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A new report by Cymdeithas y Cymod, ForcesWatch and the Peace Pledge Union examines the issue of military recruitment in schools in Wales – an issue steeped in controversy and on which the Welsh government made a series of commitments in a report published in June 2015, following a public petition submitted in 2012. Since then, little tangible progress has been made against those commitments, yet military recruitment visits to Welsh schools have continued undiminished.
Warrior Nation podcast – Filling the void in defence journalism: Phil Miller in conversation with Joe Glenton
This webinar was recorded on 10 June 2020.Leading critical military studies academics discuss the role and operation of the UK military in the COVID-19 crisis and, in the light of the #BlackLivesMatter protests, how militarism intersects with racism and public control at home and abroad.
Should the armed forces encourage young people to interact with weapons and military vehicles?Our new web resource looks at why is this happening and asks if it is right and how can it be challenged?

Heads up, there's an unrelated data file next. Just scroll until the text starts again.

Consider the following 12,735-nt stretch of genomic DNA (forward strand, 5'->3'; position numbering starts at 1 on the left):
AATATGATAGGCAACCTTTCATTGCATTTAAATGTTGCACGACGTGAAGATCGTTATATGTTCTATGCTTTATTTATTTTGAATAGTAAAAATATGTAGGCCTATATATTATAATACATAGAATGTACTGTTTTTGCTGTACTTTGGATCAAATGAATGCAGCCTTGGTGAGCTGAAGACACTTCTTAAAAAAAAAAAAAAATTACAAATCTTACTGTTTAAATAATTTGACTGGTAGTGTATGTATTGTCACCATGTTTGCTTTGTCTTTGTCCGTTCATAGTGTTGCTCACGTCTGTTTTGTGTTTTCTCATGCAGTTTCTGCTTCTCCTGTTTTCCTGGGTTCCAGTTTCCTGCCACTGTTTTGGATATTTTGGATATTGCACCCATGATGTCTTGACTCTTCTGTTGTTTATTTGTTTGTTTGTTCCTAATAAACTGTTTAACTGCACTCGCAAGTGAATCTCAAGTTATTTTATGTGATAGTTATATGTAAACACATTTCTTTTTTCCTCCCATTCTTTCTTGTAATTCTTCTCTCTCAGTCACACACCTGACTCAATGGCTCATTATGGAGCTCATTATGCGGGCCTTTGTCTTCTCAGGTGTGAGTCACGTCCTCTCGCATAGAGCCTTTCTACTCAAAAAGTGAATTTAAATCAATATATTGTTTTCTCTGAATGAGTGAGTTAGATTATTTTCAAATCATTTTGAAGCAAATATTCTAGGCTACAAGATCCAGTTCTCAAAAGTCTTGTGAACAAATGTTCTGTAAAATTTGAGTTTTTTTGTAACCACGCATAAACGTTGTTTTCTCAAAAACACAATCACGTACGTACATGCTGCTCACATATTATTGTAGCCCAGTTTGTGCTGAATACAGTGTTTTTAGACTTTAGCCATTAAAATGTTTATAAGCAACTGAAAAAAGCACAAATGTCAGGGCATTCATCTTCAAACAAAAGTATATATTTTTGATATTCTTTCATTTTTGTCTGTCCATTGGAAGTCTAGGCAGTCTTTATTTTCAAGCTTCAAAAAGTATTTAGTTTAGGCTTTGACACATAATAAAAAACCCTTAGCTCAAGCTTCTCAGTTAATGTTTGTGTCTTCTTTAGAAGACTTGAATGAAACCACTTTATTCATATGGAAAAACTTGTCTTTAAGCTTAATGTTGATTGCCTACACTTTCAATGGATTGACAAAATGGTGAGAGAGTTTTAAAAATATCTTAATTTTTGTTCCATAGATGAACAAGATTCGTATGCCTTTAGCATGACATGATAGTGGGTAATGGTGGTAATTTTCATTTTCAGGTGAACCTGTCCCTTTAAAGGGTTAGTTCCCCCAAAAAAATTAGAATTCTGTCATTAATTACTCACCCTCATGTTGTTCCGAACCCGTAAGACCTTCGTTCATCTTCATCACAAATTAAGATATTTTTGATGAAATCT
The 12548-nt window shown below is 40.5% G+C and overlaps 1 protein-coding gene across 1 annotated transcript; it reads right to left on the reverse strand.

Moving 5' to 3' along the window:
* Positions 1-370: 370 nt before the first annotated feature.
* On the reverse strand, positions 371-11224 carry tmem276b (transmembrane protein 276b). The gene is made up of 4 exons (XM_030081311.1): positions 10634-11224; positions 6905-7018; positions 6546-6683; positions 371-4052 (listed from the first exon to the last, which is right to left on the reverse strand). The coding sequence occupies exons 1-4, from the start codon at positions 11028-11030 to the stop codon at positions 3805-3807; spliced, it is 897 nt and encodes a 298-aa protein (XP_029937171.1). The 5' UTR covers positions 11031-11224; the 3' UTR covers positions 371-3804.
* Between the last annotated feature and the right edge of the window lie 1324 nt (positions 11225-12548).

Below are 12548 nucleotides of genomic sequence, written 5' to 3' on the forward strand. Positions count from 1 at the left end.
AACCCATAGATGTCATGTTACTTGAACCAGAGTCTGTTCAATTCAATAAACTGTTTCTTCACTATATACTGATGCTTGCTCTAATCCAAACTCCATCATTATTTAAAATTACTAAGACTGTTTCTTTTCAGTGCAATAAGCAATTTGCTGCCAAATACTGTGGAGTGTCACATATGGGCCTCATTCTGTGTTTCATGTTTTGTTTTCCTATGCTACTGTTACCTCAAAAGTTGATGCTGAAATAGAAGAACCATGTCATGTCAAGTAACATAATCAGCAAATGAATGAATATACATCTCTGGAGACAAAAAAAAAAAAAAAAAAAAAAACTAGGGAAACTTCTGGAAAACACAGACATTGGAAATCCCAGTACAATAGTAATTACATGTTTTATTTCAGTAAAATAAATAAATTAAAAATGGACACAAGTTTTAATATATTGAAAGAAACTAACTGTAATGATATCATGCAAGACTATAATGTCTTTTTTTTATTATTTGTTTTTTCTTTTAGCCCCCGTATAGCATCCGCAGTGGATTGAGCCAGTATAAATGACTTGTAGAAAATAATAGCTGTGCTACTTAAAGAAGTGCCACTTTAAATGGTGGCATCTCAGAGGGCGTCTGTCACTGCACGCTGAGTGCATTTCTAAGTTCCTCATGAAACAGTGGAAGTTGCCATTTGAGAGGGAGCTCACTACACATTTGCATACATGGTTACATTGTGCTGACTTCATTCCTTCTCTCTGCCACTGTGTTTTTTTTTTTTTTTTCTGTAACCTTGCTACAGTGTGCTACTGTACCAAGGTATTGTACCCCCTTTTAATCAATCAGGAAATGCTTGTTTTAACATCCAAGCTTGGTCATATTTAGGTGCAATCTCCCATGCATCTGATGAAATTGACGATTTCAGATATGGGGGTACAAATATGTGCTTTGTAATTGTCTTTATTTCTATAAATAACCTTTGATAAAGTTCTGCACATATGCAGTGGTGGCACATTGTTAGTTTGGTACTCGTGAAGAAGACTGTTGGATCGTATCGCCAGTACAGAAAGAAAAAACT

At the launch event for our report with Medact on Selling the Military: A critical analysis of contemporary recruitment marketing in the UK, contributors and participants told us why they think this is an important issue. And a longer film of the presentation summarising the report.
For discussion in union or party branches and councils etc. The motion calls for oversight and regulation of military activities in schools, including for careers and curriculum purposes, and for military-themed activities or perspectives to be balanced by activities focusing on peace and human rights. It also calls for activities run by arms companies in schools to cease.
This report, written by ForcesWatch and published with the public health charity Medact, analyses the way the armed forces market their careers to adolescents and young people, creating powerful messages that which exploit developmental vulnerabilities and social inequality, risking the health and well-being of recruits. Narratives of camaraderie and self-development also serve to promote an uncontroversial and depoliticised idea of the military more widely which promote self-fulfilment in the context of conflict.